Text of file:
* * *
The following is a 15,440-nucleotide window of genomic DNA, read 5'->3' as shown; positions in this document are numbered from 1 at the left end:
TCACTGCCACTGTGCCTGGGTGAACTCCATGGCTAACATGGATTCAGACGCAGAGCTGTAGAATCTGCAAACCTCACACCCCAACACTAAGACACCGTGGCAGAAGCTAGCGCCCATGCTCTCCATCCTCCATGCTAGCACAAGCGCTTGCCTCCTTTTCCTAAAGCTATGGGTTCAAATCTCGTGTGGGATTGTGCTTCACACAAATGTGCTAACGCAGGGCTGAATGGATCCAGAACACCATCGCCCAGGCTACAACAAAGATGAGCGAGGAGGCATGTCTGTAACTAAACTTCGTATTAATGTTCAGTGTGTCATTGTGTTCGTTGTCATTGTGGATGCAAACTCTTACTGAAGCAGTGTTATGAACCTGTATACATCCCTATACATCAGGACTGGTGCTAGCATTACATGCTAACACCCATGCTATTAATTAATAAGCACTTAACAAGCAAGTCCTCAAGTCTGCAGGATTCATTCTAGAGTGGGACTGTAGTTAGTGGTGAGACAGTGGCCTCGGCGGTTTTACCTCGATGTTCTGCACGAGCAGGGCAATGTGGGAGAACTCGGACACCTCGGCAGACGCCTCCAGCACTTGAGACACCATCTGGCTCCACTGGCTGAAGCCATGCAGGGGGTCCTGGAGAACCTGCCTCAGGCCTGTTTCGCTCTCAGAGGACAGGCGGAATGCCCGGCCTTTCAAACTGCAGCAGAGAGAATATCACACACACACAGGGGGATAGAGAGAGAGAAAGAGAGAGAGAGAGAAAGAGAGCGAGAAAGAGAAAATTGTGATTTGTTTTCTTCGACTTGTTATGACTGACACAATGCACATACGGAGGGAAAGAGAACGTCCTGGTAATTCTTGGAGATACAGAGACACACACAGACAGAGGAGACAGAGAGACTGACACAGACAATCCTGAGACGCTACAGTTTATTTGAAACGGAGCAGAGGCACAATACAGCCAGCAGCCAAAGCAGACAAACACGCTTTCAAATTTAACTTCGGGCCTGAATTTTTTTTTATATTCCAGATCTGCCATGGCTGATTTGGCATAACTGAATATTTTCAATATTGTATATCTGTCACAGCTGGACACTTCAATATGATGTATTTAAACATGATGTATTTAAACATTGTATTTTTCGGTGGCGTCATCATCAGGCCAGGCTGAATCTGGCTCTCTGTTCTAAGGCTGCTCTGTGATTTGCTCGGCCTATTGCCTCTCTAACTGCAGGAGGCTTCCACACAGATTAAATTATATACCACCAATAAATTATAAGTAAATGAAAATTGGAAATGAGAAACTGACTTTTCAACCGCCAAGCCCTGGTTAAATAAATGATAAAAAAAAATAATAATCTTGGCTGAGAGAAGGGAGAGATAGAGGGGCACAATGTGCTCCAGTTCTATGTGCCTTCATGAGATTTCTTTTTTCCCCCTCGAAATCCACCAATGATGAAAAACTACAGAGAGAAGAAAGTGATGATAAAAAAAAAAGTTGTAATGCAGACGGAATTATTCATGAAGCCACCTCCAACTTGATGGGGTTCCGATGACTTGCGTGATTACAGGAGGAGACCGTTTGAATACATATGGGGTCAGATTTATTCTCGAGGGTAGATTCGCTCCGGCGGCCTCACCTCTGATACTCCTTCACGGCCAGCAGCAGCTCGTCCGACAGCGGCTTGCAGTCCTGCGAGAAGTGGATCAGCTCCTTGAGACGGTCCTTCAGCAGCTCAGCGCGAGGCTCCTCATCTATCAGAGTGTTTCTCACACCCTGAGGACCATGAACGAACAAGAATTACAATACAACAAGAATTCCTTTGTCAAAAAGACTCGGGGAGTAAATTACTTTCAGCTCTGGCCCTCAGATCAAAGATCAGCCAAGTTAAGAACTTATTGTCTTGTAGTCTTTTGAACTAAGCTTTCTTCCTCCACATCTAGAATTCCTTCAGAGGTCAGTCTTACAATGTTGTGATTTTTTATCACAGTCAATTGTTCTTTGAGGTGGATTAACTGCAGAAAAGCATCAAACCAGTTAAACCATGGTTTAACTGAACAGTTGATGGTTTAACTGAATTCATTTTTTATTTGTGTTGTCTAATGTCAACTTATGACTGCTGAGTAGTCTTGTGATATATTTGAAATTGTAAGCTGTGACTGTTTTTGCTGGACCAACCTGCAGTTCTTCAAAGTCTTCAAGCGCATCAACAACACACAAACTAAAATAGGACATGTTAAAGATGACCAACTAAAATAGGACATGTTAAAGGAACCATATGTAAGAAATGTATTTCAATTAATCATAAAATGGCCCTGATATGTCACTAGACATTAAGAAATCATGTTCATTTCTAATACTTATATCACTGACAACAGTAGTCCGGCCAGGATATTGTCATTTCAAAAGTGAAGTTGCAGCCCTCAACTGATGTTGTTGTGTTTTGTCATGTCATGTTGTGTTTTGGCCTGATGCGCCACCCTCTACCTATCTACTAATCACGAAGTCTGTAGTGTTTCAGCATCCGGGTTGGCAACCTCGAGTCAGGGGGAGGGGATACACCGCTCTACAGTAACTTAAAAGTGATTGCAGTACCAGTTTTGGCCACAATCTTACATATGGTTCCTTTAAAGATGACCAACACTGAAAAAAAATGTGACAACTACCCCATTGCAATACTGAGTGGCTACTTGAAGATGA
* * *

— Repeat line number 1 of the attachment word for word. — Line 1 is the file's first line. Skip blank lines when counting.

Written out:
The following is a 15,440-nucleotide window of genomic DNA, read 5'->3' as shown; positions in this document are numbered from 1 at the left end: